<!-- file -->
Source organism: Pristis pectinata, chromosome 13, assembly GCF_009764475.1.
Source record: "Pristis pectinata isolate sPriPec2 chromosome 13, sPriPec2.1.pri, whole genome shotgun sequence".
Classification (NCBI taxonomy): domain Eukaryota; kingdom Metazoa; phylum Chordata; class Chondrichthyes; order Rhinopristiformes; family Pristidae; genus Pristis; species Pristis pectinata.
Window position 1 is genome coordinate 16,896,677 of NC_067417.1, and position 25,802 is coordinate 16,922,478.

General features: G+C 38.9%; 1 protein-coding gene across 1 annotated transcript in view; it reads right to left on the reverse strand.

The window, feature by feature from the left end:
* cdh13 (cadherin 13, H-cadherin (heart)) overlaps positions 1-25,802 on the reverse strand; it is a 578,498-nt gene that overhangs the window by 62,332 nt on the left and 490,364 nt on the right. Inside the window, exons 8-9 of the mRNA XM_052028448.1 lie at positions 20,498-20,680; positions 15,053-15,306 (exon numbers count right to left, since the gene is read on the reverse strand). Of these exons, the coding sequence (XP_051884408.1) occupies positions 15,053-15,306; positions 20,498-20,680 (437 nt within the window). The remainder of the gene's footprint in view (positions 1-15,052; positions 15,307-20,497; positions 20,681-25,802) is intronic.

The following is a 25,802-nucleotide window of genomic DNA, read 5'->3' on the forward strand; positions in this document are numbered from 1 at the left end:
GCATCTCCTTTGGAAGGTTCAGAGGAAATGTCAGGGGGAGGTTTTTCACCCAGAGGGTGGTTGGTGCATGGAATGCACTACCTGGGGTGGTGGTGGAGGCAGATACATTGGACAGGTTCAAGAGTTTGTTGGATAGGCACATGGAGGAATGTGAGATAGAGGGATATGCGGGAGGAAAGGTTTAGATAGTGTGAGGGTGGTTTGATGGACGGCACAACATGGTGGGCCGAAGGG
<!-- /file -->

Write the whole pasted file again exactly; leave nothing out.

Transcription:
Source organism: Pristis pectinata, chromosome 13, assembly GCF_009764475.1.
Source record: "Pristis pectinata isolate sPriPec2 chromosome 13, sPriPec2.1.pri, whole genome shotgun sequence".
Classification (NCBI taxonomy): domain Eukaryota; kingdom Metazoa; phylum Chordata; class Chondrichthyes; order Rhinopristiformes; family Pristidae; genus Pristis; species Pristis pectinata.
Window position 1 is genome coordinate 16,896,677 of NC_067417.1, and position 25,802 is coordinate 16,922,478.

General features: G+C 38.9%; 1 protein-coding gene across 1 annotated transcript in view; it reads right to left on the reverse strand.

The window, feature by feature from the left end:
* cdh13 (cadherin 13, H-cadherin (heart)) overlaps positions 1-25,802 on the reverse strand; it is a 578,498-nt gene that overhangs the window by 62,332 nt on the left and 490,364 nt on the right. Inside the window, exons 8-9 of the mRNA XM_052028448.1 lie at positions 20,498-20,680; positions 15,053-15,306 (exon numbers count right to left, since the gene is read on the reverse strand). Of these exons, the coding sequence (XP_051884408.1) occupies positions 15,053-15,306; positions 20,498-20,680 (437 nt within the window). The remainder of the gene's footprint in view (positions 1-15,052; positions 15,307-20,497; positions 20,681-25,802) is intronic.

The following is a 25,802-nucleotide window of genomic DNA, read 5'->3' on the forward strand; positions in this document are numbered from 1 at the left end:
GCATCTCCTTTGGAAGGTTCAGAGGAAATGTCAGGGGGAGGTTTTTCACCCAGAGGGTGGTTGGTGCATGGAATGCACTACCTGGGGTGGTGGTGGAGGCAGATACATTGGACAGGTTCAAGAGTTTGTTGGATAGGCACATGGAGGAATGTGAGATAGAGGGATATGCGGGAGGAAAGGTTTAGATAGTGTGAGGGTGGTTTGATGGACGGCACAACATGGTGGGCCGAAGGG